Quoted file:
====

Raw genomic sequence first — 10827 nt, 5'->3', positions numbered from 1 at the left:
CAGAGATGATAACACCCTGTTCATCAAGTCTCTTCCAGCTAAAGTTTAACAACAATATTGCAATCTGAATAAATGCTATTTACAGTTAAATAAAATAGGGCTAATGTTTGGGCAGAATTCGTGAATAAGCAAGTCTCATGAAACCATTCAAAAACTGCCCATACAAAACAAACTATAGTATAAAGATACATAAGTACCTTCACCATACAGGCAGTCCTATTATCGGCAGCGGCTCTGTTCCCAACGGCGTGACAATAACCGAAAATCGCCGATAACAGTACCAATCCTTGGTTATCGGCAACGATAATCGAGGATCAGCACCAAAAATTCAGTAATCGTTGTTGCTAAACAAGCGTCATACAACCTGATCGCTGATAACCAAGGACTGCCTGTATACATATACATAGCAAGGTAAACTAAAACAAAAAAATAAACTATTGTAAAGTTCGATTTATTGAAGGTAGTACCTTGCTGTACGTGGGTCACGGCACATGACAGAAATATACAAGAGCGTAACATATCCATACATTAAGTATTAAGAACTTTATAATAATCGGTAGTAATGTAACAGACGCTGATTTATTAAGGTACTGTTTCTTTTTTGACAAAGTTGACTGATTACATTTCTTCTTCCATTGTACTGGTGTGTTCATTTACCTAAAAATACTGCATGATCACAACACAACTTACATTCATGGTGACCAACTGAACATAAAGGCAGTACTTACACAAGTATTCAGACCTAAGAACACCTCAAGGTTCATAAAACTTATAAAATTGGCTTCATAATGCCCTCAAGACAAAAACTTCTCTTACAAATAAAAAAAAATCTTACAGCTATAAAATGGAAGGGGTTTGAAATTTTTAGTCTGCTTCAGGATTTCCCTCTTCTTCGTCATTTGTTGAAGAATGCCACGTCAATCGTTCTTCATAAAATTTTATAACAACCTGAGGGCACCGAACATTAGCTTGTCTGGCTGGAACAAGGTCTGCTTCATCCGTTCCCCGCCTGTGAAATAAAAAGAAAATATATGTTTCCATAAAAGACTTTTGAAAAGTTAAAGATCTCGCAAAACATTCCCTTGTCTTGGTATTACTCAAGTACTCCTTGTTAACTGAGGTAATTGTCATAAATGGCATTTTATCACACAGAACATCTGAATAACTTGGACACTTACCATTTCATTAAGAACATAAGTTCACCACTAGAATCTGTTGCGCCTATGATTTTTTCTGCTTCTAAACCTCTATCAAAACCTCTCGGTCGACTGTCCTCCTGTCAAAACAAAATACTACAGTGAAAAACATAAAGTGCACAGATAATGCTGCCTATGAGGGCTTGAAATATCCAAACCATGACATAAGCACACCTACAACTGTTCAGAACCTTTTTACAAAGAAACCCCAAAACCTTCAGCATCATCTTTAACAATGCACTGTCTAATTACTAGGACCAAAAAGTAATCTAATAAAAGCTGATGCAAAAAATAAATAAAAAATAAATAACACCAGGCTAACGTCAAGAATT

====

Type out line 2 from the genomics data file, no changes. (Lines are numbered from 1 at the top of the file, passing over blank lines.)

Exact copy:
CAGAGATGATAACACCCTGTTCATCAAGTCTCTTCCAGCTAAAGTTTAACAACAATATTGCAATCTGAATAAATGCTATTTACAGTTAAATAAAATAGGGCTAATGTTTGGGCAGAATTCGTGAATAAGCAAGTCTCATGAAACCATTCAAAAACTGCCCATACAAAACAAACTATAGTATAAAGATACATAAGTACCTTCACCATACAGGCAGTCCTATTATCGGCAGCGGCTCTGTTCCCAACGGCGTGACAATAACCGAAAATCGCCGATAACAGTACCAATCCTTGGTTATCGGCAACGATAATCGAGGATCAGCACCAAAAATTCAGTAATCGTTGTTGCTAAACAAGCGTCATACAACCTGATCGCTGATAACCAAGGACTGCCTGTATACATATACATAGCAAGGTAAACTAAAACAAAAAAATAAACTATTGTAAAGTTCGATTTATTGAAGGTAGTACCTTGCTGTACGTGGGTCACGGCACATGACAGAAATATACAAGAGCGTAACATATCCATACATTAAGTATTAAGAACTTTATAATAATCGGTAGTAATGTAACAGACGCTGATTTATTAAGGTACTGTTTCTTTTTTGACAAAGTTGACTGATTACATTTCTTCTTCCATTGTACTGGTGTGTTCATTTACCTAAAAATACTGCATGATCACAACACAACTTACATTCATGGTGACCAACTGAACATAAAGGCAGTACTTACACAAGTATTCAGACCTAAGAACACCTCAAGGTTCATAAAACTTATAAAATTGGCTTCATAATGCCCTCAAGACAAAAACTTCTCTTACAAATAAAAAAAAATCTTACAGCTATAAAATGGAAGGGGTTTGAAATTTTTAGTCTGCTTCAGGATTTCCCTCTTCTTCGTCATTTGTTGAAGAATGCCACGTCAATCGTTCTTCATAAAATTTTATAACAACCTGAGGGCACCGAACATTAGCTTGTCTGGCTGGAACAAGGTCTGCTTCATCCGTTCCCCGCCTGTGAAATAAAAAGAAAATATATGTTTCCATAAAAGACTTTTGAAAAGTTAAAGATCTCGCAAAACATTCCCTTGTCTTGGTATTACTCAAGTACTCCTTGTTAACTGAGGTAATTGTCATAAATGGCATTTTATCACACAGAACATCTGAATAACTTGGACACTTACCATTTCATTAAGAACATAAGTTCACCACTAGAATCTGTTGCGCCTATGATTTTTTCTGCTTCTAAACCTCTATCAAAACCTCTCGGTCGACTGTCCTCCTGTCAAAACAAAATACTACAGTGAAAAACATAAAGTGCACAGATAATGCTGCCTATGAGGGCTTGAAATATCCAAACCATGACATAAGCACACCTACAACTGTTCAGAACCTTTTTACAAAGAAACCCCAAAACCTTCAGCATCATCTTTAACAATGCACTGTCTAATTACTAGGACCAAAAAGTAATCTAATAAAAGCTGATGCAAAAAATAAATAAAAAATAAATAACACCAGGCTAACGTCAAGAATT